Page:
Then, about 5 years ago, there was a suicide epidemic:  22 school children had killed themselves within one year. I was able to raise the money from Battery Powered, a group of young philanthropists in San Francisco, to begin a more intensive effort. That went well, and 3 years ago The Little Wound School received a U.S. Administration for Native Americans’ grant to bring our program to all 7 tribal schools.

The reservation is a very complicated place, that has suffered greatly from historical trauma. The economic situation is dire, and there are rivalries on the reservation and distrust of outsiders. But, there’s also great strength and dignity, and a powerful healing tradition.We’ve now trained people in all 7 schools, and they’ve shown us how to combine our work with traditional Lakota ceremony – with prayers, chanting, dancing, and smudging. Our program of mind-body medicine is now an integral part of life on the reservation. Well over 100 adults – clinicians, teachers, community organizers, tribal elders – have come through out training, and 90 kids are on their way to becoming peer-counselors.  In the last 3 years there has been only 1 youth suicide in the tribal schools.

Integrator: Most of your work is philanthropically funded?

Gordon: Most. We have trainings each year in ‘Food as Medicine’ as well as in ‘Mind-Body Medicine’ for which people pay. These produce some of our operating income though 40% of those who come – people working with the underserved – attend on scholarships. We have worked in some places through government grants – from the Veterans’ Administration, the Department of Defense, the Substance Abuse and Mental Health Services Administration, and have received funding from the governments of Great Britain, Kosovo, Israel, and Qatar, as well as the United Nations.

More and more, we are working with whole communities here in the U.S. that are raising the funds to bring us. The initial work we did at Marjory Stoneman Douglas High School and in Broward County, Florida, was supported by a $1.3-million grant from the Chan-Zuckerberg Initiative [Mark Zuckerberg and his wife, pediatrician Priscilla Chan]. This year the Broward County School Board and the Children’s Services Council are continuing to support us.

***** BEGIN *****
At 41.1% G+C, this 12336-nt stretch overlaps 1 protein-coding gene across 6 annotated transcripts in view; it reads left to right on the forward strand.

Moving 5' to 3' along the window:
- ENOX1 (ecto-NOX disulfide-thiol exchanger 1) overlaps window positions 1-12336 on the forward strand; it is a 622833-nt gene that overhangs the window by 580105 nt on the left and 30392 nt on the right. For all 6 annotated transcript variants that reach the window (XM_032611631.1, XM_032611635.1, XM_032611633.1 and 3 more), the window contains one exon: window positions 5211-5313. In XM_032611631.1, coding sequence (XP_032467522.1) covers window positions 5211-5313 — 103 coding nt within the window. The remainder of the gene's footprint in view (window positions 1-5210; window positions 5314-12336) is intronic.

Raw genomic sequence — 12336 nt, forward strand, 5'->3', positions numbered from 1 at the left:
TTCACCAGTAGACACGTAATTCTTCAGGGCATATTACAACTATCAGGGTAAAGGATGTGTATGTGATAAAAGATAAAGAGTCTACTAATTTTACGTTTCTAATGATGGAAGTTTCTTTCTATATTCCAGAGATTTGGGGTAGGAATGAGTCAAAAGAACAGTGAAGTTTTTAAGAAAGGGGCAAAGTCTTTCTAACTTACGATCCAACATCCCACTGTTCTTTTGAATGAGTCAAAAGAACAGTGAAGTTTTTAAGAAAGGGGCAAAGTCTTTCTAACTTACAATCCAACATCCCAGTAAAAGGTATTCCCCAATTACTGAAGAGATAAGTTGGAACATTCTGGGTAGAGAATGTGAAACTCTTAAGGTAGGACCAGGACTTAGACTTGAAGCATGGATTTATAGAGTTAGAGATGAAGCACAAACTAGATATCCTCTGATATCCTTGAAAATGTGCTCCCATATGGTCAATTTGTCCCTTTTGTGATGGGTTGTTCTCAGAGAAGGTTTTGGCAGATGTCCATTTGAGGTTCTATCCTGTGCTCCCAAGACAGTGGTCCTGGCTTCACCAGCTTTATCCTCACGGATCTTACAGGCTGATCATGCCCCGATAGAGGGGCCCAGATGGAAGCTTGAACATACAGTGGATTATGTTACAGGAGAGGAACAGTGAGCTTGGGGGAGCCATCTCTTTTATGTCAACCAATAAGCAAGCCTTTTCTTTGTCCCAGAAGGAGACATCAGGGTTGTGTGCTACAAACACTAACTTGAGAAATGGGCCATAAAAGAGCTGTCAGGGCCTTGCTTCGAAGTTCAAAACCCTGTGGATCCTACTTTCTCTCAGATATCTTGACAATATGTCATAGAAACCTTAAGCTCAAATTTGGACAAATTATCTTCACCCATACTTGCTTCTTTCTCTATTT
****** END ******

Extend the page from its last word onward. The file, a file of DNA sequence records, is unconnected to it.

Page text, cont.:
Integrator: As you look back, what do you see as shortcomings or failures?

Gordon: There are a couple of pieces. There were times when we haven’t been able to establish a firm enough foundation for our work in a community. This happened with firefighters and their families in New York City after 9/11. It was great to work with them. We did for a couple of years, and they were really enthusiastic. But, sadly, we didn’t have the infrastructure or the funds to continue. Also, every once in awhile I push too hard and too fast. I get impatient, and my team has to remind me that we need to slow down.

Integrator: Any closing reflections?

Gordon:  This is the work of my heart, my spirit, my life. Sometimes it’s a challenge to help institutions and communities to understand this work is not just about classes or learning techniques -yoga or tai chi or meditation –  even though these can be helpful. It’s ultimately about transformation,  about helping everyone to experience and embrace this larger vision of self help, group support, mutual understanding, and community building – of developing a more compassionate and loving culture which will continue to sustain every aspect of health and healing.


Note: Gordon’s new book, The Transformation: Discovering Wholeness and Healing After Trauma, will be available September 10, 2019.  Pre-publication orders are being taken.


%d bloggers like this: